Office of Rep. Marilyn Strickland press release.
Congresswoman Marilyn Strickland (WA-10), a leader in the Pro-Choice Caucus, member of the Democratic Women’s Caucus and Black Maternal Health Caucus, along with Representatives Suzanne Bonamici (OR-01) and Jackie Speier (CA-14) led a letter encouraging the Department of Health and Human Services (HHS) to issue guidance requiring insurance companies to cover, without cost-sharing, a 12-month supply of birth control. While the Affordable Care Act requires insurance coverage of contraception without cost sharing, insurance companies often limit coverage to a one- or three-cycle supply, imposing barriers to continuous access. Please find the letter text and the full list of 70 signers attached and below.
“Improving access to a longer supply of birth control supports body autonomy, health, and economic freedom for millions and I am proud to champion this effort to do just that. During a global pandemic, a maternal mortality crisis, and as reproductive rights are under attack, the people who are hurt the most by limited access to contraceptives are those who already experience health inequities in the first place —including people of color, LGBTQ+ individuals, and other vulnerable communities.” said Congresswoman Strickland.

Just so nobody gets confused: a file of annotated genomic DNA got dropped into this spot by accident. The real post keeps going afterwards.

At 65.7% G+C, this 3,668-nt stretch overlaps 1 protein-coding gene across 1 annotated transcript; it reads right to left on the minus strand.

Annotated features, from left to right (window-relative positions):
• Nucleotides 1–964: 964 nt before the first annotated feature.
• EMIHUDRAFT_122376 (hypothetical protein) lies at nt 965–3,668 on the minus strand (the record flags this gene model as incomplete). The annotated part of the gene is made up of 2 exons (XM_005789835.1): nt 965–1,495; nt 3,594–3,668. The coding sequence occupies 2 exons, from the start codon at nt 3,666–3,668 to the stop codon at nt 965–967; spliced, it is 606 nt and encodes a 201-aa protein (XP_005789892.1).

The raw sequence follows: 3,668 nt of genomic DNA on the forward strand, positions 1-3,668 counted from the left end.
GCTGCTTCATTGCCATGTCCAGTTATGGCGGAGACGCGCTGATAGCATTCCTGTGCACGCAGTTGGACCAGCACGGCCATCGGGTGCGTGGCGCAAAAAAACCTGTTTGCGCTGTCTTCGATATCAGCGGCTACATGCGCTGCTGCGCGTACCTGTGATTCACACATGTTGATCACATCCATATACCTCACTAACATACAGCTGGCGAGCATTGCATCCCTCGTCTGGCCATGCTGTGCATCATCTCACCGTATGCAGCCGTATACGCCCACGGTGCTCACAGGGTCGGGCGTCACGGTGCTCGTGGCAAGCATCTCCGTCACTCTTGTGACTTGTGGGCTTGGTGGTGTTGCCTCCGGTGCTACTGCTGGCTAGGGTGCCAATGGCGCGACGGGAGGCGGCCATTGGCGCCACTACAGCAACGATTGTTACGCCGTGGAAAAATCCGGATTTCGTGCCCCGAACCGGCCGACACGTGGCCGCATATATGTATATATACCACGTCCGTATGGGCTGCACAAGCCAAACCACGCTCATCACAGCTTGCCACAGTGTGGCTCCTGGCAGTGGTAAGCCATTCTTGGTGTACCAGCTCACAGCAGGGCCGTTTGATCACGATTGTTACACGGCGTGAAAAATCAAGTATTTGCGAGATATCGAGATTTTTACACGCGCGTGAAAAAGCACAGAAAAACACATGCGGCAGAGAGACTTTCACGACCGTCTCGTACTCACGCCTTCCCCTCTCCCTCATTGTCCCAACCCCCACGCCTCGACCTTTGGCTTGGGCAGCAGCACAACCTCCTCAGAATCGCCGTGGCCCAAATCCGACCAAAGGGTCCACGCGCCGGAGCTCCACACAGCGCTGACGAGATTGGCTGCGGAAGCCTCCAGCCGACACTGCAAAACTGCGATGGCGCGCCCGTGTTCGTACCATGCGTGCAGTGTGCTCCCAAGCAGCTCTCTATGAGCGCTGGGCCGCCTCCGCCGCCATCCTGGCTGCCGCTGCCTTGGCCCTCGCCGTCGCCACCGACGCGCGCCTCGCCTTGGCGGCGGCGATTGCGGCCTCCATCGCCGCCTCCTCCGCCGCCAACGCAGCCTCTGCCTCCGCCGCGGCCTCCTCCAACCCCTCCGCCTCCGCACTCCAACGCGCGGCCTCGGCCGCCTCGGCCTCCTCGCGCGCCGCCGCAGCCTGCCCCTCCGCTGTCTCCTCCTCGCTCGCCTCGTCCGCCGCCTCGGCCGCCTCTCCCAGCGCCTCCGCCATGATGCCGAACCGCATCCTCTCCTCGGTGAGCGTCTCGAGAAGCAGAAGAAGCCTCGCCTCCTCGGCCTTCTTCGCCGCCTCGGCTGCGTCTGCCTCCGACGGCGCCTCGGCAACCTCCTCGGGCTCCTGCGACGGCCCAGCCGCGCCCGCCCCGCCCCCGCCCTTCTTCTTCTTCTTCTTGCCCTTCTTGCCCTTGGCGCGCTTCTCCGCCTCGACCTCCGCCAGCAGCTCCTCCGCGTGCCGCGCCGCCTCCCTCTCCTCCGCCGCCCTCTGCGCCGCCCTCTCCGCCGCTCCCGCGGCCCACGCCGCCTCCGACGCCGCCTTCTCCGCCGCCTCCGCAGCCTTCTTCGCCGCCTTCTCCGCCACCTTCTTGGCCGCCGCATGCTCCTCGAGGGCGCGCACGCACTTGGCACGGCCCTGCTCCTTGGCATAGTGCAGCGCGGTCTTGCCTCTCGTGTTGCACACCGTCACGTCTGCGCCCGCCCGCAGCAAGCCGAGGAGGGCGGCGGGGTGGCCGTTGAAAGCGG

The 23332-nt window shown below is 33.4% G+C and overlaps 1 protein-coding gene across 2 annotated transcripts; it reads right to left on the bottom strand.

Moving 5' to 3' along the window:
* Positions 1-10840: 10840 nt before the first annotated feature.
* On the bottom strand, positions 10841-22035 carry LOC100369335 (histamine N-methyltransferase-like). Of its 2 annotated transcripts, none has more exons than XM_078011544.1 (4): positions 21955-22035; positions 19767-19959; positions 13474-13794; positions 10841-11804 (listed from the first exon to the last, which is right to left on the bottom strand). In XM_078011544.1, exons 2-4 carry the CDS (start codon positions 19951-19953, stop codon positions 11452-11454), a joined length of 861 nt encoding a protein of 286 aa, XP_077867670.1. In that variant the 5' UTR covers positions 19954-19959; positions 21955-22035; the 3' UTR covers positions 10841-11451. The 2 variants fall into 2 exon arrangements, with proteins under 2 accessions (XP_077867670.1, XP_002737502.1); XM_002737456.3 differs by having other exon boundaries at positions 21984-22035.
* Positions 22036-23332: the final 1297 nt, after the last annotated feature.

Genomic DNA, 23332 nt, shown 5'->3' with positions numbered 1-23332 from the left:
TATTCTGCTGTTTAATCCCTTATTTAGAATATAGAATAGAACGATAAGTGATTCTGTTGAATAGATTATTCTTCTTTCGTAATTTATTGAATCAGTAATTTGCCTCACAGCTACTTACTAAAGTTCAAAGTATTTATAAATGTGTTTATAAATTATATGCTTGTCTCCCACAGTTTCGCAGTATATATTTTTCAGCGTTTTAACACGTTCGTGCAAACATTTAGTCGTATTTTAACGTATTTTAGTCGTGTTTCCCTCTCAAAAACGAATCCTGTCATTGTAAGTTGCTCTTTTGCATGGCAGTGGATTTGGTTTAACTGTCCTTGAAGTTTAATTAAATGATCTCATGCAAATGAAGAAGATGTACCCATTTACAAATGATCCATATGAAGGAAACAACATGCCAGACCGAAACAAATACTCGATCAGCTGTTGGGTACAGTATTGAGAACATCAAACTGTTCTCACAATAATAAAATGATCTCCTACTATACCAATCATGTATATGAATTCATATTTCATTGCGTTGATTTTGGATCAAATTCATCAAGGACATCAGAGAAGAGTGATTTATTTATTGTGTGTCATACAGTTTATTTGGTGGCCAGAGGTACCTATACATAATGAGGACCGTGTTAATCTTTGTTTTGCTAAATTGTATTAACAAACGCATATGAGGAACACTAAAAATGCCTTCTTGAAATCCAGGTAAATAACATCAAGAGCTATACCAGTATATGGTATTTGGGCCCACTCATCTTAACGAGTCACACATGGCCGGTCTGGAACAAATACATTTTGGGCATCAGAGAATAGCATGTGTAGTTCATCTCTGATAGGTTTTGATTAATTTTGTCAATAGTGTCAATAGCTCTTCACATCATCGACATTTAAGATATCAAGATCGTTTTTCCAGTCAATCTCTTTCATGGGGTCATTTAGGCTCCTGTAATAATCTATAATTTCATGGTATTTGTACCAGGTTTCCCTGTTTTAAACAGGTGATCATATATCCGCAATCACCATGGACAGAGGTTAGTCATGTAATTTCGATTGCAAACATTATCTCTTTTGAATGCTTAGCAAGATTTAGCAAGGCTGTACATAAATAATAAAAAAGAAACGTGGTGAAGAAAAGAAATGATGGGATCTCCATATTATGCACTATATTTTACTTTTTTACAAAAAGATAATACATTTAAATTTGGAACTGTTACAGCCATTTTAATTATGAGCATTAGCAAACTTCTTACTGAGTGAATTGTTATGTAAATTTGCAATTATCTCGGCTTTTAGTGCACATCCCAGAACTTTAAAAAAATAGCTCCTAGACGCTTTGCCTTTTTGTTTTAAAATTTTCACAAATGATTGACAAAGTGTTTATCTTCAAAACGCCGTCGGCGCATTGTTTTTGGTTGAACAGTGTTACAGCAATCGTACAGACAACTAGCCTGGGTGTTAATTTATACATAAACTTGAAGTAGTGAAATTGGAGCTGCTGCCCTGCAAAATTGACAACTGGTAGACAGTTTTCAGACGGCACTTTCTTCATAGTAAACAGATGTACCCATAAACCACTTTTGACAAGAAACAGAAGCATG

“Access to birth control is essential to reproductive freedom, health, and economic stability,” said Congresswoman Bonamici. “We must make birth control as easy to access as possible, especially at a time when reproductive rights are under attack and health care has been disrupted. Making a 12-month supply of contraceptives available and affordable will reduce barriers and increase autonomy for millions.”
The letter has been endorsed by Planned Parenthood Federation of America, In Our Own Voice: National Black Women’s Reproductive Justice Agenda, Upstream USA, National Family Planning and Reproductive Health Association.
“Access to affordable contraception is critical to reproductive freedom and health equity. Everyone, no matter their insurance provider or income, should be able to obtain the tools necessary to decide if and when they become a parent, and to manage chronic reproductive health conditions,” said Alexis McGill Johnson, President and CEO of Planned Parenthood Federation of America. “Too often, people of color, the LGBTQ+ community, people with low incomes, and people living in rural communities face greater and sometimes insurmountable barriers to basic health care. We thank Reps. Strickland, Bonamici, and Speier for leading on this issue to improve birth control access for all people.”